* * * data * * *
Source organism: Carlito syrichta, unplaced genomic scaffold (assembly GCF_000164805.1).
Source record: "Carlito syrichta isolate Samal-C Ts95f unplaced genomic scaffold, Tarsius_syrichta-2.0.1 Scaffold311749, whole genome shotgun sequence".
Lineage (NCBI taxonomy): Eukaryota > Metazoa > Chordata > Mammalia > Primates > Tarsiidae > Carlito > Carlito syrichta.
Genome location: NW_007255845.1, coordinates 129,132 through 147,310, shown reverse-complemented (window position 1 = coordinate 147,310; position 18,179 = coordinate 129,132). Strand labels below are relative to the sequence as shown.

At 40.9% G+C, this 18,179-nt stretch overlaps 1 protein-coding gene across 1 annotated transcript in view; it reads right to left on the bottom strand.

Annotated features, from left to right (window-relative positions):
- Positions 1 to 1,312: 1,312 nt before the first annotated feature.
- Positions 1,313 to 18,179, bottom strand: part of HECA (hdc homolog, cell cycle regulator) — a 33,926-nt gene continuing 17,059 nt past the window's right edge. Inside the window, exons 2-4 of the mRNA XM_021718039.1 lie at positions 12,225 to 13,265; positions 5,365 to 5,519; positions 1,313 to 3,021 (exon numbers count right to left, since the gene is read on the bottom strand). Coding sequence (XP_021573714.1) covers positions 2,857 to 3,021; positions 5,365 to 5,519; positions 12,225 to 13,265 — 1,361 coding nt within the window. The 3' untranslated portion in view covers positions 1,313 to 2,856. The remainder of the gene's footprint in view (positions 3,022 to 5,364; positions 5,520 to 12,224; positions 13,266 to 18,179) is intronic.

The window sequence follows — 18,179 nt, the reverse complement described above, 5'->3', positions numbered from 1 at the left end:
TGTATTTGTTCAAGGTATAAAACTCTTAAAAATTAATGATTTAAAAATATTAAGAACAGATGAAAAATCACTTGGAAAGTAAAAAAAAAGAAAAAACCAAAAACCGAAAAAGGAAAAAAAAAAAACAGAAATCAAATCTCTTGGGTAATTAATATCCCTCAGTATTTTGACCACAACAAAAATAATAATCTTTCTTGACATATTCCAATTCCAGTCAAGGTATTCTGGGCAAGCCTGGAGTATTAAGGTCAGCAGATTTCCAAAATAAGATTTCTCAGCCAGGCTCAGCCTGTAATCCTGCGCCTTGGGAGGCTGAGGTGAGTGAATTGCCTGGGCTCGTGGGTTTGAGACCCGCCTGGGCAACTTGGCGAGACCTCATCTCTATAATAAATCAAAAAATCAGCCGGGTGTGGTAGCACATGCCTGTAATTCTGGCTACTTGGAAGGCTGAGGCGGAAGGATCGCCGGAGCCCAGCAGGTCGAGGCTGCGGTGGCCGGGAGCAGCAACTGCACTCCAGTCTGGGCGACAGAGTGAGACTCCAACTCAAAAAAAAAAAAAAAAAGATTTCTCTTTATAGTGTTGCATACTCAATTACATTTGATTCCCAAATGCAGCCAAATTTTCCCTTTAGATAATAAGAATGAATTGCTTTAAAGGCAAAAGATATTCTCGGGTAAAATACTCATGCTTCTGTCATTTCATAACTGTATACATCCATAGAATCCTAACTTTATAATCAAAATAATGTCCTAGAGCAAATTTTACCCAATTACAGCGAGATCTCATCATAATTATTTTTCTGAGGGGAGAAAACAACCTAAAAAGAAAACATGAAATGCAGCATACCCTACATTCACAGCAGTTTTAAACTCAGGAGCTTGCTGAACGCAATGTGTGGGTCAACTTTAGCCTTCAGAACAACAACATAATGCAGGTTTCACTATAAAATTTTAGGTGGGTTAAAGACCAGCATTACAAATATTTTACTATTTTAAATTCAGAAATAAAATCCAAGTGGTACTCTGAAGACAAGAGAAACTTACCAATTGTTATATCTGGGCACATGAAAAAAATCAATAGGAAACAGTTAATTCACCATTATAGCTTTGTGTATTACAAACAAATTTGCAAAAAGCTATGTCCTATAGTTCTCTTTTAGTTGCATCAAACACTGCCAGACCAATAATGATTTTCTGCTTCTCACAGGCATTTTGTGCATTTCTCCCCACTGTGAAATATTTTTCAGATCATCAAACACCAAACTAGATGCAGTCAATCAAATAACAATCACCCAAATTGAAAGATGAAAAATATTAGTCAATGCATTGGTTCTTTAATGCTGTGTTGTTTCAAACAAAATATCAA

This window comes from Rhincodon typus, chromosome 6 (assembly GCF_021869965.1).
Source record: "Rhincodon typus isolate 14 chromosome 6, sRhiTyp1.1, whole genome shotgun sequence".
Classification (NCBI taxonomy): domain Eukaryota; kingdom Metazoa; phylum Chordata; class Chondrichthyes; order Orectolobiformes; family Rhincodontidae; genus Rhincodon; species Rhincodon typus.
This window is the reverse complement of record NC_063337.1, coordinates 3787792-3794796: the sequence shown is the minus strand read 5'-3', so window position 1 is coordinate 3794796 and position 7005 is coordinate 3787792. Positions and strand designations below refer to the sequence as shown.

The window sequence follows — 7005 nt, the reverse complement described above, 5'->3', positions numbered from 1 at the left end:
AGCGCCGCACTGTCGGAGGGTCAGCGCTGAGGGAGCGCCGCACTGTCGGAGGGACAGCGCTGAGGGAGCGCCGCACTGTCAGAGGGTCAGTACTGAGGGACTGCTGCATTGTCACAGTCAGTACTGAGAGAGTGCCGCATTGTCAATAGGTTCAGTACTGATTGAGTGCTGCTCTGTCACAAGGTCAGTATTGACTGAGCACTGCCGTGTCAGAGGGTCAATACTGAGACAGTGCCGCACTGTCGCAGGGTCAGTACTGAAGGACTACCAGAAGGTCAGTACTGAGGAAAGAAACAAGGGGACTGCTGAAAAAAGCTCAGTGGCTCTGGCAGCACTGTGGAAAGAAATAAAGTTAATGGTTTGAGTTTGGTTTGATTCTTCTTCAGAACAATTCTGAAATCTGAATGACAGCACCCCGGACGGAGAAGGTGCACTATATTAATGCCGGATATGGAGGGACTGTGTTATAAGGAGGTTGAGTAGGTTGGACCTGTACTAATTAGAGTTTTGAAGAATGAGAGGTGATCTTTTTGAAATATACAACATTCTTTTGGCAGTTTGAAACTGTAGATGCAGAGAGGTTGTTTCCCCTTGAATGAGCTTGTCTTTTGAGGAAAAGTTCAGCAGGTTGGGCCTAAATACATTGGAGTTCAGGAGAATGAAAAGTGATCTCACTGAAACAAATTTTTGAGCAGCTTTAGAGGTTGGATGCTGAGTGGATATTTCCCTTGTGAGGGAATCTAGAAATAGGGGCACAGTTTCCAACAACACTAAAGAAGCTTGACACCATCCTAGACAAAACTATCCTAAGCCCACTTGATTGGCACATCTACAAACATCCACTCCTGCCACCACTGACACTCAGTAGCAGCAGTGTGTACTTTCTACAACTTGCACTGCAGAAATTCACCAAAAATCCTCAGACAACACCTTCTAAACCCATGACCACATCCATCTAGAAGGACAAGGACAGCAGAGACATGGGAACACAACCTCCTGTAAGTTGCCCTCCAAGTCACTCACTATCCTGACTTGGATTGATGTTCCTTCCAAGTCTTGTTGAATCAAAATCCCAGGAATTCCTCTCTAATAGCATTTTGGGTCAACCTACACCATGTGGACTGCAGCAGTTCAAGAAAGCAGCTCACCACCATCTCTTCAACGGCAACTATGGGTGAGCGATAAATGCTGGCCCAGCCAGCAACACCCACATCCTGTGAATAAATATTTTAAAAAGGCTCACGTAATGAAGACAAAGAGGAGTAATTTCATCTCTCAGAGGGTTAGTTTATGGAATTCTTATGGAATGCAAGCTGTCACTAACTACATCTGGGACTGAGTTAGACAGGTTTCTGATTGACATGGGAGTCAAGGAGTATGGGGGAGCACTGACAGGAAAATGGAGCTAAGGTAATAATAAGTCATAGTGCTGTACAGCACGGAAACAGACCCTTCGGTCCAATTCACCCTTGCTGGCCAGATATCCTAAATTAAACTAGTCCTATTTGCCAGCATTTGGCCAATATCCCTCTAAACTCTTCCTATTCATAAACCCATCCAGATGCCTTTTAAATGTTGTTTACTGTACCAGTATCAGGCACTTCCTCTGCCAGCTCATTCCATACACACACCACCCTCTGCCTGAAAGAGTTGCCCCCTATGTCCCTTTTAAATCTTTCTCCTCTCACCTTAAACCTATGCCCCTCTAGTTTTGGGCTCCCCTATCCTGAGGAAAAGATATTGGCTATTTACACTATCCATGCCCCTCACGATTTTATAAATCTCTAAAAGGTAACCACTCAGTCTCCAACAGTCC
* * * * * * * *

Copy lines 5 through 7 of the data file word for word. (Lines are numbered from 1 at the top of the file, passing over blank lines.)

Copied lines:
At 40.9% G+C, this 18,179-nt stretch overlaps 1 protein-coding gene across 1 annotated transcript in view; it reads right to left on the bottom strand.

Annotated features, from left to right (window-relative positions):
- Positions 1 to 1,312: 1,312 nt before the first annotated feature.